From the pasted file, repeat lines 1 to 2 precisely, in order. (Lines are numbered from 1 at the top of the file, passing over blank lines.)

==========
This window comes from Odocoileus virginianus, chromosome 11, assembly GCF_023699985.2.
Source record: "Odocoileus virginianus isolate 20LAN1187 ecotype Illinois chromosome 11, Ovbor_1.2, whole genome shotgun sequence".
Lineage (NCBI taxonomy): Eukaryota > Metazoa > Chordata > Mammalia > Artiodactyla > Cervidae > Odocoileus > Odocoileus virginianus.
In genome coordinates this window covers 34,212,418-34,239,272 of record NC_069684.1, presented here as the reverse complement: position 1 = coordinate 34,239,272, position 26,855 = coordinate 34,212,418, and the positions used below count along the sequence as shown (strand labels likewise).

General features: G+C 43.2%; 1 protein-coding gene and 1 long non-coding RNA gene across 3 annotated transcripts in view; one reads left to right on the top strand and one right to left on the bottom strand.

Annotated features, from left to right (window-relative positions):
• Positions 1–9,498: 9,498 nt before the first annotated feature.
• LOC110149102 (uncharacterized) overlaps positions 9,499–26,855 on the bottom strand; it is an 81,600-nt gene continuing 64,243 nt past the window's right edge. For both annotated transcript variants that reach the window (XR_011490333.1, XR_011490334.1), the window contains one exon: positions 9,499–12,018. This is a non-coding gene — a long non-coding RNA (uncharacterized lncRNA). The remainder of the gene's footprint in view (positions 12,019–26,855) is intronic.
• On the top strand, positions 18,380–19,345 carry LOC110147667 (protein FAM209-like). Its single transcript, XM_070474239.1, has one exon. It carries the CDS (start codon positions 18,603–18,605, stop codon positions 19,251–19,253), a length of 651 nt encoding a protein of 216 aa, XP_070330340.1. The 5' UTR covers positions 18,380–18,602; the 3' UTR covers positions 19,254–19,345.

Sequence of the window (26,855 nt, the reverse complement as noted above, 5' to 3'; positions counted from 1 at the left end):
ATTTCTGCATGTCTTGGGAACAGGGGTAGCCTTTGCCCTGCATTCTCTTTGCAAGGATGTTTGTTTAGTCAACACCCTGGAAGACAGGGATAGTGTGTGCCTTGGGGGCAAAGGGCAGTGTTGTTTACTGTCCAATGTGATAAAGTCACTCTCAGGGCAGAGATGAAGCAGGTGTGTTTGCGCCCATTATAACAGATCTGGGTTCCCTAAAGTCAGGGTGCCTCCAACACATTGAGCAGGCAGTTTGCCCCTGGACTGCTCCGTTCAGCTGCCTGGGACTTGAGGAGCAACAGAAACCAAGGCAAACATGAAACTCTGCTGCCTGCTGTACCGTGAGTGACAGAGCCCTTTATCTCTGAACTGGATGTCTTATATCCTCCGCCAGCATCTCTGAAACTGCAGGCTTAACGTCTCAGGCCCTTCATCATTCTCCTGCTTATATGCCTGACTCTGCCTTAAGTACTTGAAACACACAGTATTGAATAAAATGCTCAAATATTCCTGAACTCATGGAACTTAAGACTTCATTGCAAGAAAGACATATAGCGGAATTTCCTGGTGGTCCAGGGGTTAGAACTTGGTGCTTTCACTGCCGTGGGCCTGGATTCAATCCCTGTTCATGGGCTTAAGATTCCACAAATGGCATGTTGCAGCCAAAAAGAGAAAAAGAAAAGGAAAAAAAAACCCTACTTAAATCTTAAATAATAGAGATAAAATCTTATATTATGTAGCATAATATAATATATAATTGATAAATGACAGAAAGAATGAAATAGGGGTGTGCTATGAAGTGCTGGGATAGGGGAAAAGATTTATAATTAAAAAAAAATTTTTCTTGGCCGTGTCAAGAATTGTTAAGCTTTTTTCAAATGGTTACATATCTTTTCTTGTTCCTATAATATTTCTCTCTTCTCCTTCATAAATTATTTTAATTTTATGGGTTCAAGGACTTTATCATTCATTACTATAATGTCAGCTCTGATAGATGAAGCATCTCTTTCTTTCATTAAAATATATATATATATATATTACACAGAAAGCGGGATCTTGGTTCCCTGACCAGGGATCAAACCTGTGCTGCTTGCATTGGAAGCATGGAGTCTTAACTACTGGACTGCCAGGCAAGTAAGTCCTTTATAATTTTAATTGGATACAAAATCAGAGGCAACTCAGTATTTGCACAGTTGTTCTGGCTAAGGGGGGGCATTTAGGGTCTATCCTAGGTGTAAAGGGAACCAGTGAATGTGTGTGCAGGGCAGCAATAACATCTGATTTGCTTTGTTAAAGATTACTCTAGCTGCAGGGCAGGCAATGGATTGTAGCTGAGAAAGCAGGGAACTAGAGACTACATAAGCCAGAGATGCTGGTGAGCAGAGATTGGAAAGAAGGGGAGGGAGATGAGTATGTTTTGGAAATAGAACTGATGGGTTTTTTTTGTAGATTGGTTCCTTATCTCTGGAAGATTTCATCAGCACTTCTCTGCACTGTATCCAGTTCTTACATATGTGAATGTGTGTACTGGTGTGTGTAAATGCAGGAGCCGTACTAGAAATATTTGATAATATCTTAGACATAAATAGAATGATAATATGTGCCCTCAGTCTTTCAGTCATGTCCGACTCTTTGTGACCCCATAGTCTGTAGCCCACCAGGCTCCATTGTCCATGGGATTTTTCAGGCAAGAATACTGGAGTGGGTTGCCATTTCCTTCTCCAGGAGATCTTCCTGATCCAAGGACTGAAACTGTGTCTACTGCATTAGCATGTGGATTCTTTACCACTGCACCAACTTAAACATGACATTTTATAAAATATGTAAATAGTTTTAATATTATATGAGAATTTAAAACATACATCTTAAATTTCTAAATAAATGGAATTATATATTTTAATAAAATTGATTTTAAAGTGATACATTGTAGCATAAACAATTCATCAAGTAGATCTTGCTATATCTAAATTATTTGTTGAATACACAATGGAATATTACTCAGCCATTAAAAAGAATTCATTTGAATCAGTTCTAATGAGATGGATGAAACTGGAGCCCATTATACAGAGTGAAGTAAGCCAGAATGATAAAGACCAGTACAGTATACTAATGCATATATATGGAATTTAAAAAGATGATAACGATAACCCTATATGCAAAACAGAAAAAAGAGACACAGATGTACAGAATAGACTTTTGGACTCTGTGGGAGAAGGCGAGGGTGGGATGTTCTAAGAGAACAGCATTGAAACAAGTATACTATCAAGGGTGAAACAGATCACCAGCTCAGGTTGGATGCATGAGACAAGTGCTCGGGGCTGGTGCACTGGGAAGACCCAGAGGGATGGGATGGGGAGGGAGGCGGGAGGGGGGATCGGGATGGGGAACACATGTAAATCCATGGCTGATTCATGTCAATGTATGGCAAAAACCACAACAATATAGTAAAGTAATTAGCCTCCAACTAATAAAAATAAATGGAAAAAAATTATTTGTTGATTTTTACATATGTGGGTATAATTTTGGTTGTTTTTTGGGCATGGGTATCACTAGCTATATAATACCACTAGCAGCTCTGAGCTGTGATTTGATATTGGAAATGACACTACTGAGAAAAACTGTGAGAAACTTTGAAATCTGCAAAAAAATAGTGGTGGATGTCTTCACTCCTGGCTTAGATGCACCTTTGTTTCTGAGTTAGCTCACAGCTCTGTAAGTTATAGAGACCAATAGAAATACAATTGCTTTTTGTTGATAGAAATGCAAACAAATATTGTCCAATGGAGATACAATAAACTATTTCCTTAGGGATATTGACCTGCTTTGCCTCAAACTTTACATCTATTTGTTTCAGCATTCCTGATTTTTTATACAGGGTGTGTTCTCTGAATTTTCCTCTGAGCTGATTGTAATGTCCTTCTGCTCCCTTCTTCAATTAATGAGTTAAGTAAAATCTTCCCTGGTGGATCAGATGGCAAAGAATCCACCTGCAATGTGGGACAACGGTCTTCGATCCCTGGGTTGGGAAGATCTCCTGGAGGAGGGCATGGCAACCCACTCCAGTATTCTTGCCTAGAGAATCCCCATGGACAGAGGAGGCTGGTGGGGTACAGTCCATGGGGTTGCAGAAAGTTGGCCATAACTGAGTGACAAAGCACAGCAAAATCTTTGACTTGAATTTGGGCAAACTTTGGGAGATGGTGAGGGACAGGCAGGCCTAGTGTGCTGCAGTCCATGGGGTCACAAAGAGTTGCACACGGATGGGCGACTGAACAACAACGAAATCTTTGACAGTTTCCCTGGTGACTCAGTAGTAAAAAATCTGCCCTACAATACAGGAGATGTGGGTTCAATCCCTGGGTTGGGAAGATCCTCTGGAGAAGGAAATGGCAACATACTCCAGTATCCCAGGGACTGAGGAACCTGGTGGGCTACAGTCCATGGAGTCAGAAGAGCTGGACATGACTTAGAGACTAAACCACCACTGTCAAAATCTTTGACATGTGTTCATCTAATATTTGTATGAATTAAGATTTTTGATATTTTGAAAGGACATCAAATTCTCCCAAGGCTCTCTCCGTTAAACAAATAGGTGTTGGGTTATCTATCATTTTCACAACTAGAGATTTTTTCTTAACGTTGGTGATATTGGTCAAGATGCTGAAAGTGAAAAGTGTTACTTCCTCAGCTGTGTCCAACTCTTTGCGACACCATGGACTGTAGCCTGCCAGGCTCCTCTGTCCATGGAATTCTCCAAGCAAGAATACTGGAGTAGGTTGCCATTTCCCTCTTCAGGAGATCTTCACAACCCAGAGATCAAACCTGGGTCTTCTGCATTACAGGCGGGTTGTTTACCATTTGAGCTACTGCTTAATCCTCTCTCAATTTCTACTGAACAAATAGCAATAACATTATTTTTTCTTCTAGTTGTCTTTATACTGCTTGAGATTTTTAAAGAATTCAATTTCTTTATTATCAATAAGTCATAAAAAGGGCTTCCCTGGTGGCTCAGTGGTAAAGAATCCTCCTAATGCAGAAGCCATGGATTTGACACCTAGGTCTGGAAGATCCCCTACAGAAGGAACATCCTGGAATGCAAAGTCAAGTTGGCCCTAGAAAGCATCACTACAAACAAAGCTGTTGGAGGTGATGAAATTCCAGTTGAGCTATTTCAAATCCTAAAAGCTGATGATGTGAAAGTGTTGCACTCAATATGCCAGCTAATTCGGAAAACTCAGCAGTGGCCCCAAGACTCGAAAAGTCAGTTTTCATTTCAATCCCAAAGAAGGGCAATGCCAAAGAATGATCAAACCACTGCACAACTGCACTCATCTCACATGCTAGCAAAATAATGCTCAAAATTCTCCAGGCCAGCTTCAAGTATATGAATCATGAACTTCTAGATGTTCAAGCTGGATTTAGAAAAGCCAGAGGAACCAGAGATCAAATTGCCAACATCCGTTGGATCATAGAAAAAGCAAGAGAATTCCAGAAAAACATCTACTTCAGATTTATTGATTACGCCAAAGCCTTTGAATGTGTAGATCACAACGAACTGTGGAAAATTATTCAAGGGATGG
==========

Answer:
This window comes from Odocoileus virginianus, chromosome 11, assembly GCF_023699985.2.
Source record: "Odocoileus virginianus isolate 20LAN1187 ecotype Illinois chromosome 11, Ovbor_1.2, whole genome shotgun sequence".